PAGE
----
Opening address by Ms. Navi Pillay, United Nations High Commissioner for Human Rights to the High-level Meeting of the General Assembly to commemorate the 10th anniversary of the adoption of the Durban Declaration and Programme of Action

By | 22 September 2011

New York – Today we commemorate the adoption, by consensus, in September 2001 of the Durban Declaration and Programme of Action against Racism, Racial Discrimination, Xenophobia and Related Intolerance.  I salute the vast majority of Member States who are showing their support for this important achievement intended to combat racism and make a difference in the lives of so many victims worldwide. The lead up to this commemoration has been undoubtedly challenging, in no small part because the issues are complex and sensitive. No country can claim to be free of racism but we must be resolute in finding the courage to unite and move ahead together.

The DDPA, together with the outcome document of the 2009 Review Conference, provide a comprehensive framework to address the scourge of racism. Crucially, both documents place victims at the center of our efforts against racism, racial discrimination, xenophobia and related intolerance. They contain a genuinely universal condemnation of racism which acknowledges the injustices of the past and forewarns against both resurgent manifestations and new forms of racism and intolerance.

The DDPA lists a wide range of victims and grounds.  Among the former, it speaks of the plight of minorities, such as the Roma, of people of African and of Asian descent, of migrants and indigenous peoples.  Among the latter, it includes condemnation of  stigma and discrimination on the basis of HIV/AIDS, discrimination based on descent and the multiple forms of discrimination and exclusion faced, in particular, by women.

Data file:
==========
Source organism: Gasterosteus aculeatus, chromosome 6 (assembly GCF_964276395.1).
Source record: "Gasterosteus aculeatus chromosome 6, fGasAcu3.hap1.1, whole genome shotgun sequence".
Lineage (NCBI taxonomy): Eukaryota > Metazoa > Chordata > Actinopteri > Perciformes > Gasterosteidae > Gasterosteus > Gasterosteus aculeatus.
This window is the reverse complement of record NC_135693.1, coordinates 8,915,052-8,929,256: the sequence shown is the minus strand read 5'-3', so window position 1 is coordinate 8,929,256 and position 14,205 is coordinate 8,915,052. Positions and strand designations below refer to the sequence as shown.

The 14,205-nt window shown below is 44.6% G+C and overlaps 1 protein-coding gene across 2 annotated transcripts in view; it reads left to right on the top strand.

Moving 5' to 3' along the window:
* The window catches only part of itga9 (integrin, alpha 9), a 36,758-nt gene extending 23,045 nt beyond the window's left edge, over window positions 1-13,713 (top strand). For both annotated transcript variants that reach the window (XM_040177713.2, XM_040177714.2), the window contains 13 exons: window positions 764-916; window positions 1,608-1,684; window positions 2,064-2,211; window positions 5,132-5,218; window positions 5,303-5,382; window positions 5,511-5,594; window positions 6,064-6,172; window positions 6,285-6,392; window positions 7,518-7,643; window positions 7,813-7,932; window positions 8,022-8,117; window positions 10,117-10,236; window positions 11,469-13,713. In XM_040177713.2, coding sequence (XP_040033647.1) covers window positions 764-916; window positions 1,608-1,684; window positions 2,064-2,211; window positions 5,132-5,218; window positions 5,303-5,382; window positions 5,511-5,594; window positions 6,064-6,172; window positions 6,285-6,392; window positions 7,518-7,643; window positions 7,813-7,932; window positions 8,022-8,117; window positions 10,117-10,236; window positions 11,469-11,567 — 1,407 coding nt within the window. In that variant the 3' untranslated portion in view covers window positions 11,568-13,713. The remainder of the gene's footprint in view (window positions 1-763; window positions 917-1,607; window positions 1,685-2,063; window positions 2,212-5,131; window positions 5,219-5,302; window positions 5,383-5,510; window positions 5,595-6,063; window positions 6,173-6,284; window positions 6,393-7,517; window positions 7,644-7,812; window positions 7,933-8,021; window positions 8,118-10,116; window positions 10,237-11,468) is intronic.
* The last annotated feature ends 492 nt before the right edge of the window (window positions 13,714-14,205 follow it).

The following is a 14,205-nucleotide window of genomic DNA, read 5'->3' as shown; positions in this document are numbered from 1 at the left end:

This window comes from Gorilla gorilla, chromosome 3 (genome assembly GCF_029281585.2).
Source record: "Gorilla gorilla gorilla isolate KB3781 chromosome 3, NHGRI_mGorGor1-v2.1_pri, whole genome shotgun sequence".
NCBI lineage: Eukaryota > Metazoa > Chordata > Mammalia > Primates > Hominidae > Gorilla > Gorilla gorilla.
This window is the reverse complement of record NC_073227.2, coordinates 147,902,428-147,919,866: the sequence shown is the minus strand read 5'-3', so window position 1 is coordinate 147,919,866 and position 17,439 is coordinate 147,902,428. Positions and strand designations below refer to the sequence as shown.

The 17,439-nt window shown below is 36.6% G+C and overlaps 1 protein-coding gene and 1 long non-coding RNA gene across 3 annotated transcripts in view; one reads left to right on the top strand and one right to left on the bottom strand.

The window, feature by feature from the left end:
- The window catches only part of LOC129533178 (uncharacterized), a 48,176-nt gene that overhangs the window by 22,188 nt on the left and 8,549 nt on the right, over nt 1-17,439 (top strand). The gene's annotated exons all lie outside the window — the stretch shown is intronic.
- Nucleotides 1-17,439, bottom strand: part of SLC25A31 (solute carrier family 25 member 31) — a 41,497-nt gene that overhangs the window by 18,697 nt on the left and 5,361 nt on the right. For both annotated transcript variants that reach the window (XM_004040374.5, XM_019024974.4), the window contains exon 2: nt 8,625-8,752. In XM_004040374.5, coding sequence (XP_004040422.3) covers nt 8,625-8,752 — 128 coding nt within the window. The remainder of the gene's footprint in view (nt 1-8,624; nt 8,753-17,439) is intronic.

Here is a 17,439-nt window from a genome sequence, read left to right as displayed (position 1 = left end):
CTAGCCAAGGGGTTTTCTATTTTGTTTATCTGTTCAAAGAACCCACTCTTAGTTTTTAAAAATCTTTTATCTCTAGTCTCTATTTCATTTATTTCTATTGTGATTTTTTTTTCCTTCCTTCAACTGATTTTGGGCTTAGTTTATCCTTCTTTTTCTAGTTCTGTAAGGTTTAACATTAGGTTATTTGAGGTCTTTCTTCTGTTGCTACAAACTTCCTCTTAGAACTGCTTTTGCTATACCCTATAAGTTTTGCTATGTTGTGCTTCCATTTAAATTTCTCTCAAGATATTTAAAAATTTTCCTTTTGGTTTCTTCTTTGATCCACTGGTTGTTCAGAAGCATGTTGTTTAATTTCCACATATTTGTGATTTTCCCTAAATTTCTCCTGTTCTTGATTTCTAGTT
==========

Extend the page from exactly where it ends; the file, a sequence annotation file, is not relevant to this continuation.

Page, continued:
In sum, the document encompasses victims, sources, causes and forms. It deals with racism in media and new information and communication technologies, trafficking, migration, conflict, poverty and internal displacement.  It covers discrimination both in the private and the public sphere. It considers legal assistance and the provision of effective remedies for victims and those affected by racism.

Another important feature of the DDPA is that it not only reminds Governments of their core human rights obligations, but details further actions that States should take in collaboration with parliaments, national institutions, civil society and other partners. They also contemplate strategies of enhanced international cooperation which involve the United Nations and other international mechanisms.

The DDPA and the Outcome Document of the Durban Review Conference make clear that the anti-discrimination agenda concerns and belongs to all of us, irrespective of race, colour, descent, ethnic or national origin, affiliation, religion or belief. Their principles are the reliable foundations of our action.  And they continue to provide firm guidance in the face of changing circumstances and new challenges.


Although ten years ago the DDPA presciently provided a comprehensive framework to address contemporary challenges, today we must confront the regrettable gap between the commitments made at that time and the concrete and effective action actually undertaken.  Some States have made incremental progress in combating racism, racial discrimination, xenophobia and related intolerance, largely through the enactment or amendment of constitutional protections and domestic legislation.